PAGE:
The Chicago Blackhawks will once again be leaning against the "Bulin Wall," just not as hard this time around.
Blackhawks general manager Stan Bowman pulled off a stunning move on Day 1 of NHL free agency on Friday without committing big bucks to a big star. After taking care of the team's own free agent situation, Bowman's signing of goalie Nikolai Khabibulin sent shock waves throughout the league.
ESPN Chicago's Scott Powers reported that the 'Hawks brought back the 40-year-old net minder for his second tour of duty with Chicago. Khabibulin signed a one-year deal for a fraction of what he made when he manned the net for the 'Hawks from 2005 to 2009.
After the 2004-05 lockout, former 'Hawks GM Dale Tallon signed Khabibulin to a four-year, $27 million contract. CapGeek.com is listing his current one-year contract at a $2 million cap hit for 2013-14, as it consists of $1.7 million base salary that is coupled with performance bonuses worth up to $300,000.
Was signing Nikolai Khabibulin a solid move?
In his first stint with the 'Hawks, Khabibulin was expected to carry Chicago to playoff success. This time around, he merely has to back up Corey Crawford.
Ray Emery, the team's backup for the past two seasons, elected to sign with Philadelphia on Friday, in hopes of playing a larger role next season. Bowman decided not to tender anoffer to either Emery or Carter Hutton, who subsequently signed with Nashville, this offseason. So right now, the goalie situation in Chicago consists of Crawford, Khabibulin and Antti Raanta, the 24-year-old Finnish goalie that was signed earlier this spring.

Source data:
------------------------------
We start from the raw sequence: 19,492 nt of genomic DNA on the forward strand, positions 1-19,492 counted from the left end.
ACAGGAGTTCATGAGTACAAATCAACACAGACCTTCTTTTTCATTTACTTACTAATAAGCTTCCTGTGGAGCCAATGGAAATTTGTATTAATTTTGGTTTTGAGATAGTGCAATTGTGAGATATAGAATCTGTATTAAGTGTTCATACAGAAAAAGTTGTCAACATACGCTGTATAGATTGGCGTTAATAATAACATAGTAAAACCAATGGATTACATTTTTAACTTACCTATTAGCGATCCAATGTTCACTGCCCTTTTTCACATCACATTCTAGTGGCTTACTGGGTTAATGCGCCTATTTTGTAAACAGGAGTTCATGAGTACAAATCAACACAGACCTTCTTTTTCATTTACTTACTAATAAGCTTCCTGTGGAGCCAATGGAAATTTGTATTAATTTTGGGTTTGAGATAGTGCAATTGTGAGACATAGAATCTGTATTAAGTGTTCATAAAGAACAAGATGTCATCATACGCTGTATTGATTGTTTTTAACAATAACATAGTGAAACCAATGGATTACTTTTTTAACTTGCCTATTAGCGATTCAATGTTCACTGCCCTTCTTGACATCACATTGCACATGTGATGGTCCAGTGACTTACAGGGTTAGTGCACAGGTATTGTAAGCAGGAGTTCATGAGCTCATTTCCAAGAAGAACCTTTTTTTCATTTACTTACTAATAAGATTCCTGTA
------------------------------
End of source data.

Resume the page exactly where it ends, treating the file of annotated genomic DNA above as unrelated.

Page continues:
There is no doubt that Crawford will be starting the bulk of next season's games, and the addition of Khabibulin allows the Blackhawks to ease Raanta into North American hockey, if necessary. It also prevents having to go to prospects like Mac Carruth or Kent Simpson if injuries occur.
Khabibulin's price seems a little steep, though, especially considering Emery's huge performance this past season for just over a million dollars. But much like Emery, Khabibulin should benefit greatly from Chicago's defensive prowess. This will be a nice change for the 40-year-old after he saw a lot of action in the Oilers net to the tune of over 31 shots a game.
Khabibulin battled injury this season and played in just 12 games. He was 4-6-1 for Edmonton, sporting a 2.54 goals against average and a .923 save percentage.
Back and groin injuries hampered Khabibulin over the course of his four-year stretch in Edmonton, and it would seem that Emery's health concerns might pale in comparison to a goalie who missed 30 percent of the Oilers' games while with the team.
High expectations plagued Khabibulin the last time he played for the Blackhawks. At a reduced rate, though, can he now live up to the terms of his deal? If Chicago limits its demands for Khabibulin to spelling Crawford in limited starts, that may happen.
Khabibulin's signing caught me off guard. From a talent perspective, he is a solid acquisition, but my concerns lie in his ability to stay out of the trainer's room—and history is certainly not on Khabibulin's side.
A healthy Khabibulin starting 25 games for Chicago could be a recipe for a more than solid net tandem. The cost is a bit more than Emery, who only went 17-1 and helped bring the Jennings Trophy to the 'Hawks this past season. However, if this was any other name, it would hardly merit a squawk.
The news carries added impact with the fact that this is a goalie that was practically run out of town a few years ago and couldn't seem to do enough to earn his $6.75 cap hit. Khabibulin is now four years removed from being that guy, though, and perhaps things will be different for him as a backup.
His role, which I'll assume was explained very clearly to him by Bowman, won't be that of a savior in the crease. The 'Hawks are on the superior end of the NHL pecking order, and the money won't be hanging around his neck albatross-style any longer either.
This can work, but Khabibulin just has to stay healthy. At age 40, that's going to be the storyline for the four-time NHL All-Star. Welcome back, Nikolai; just remember to stretch.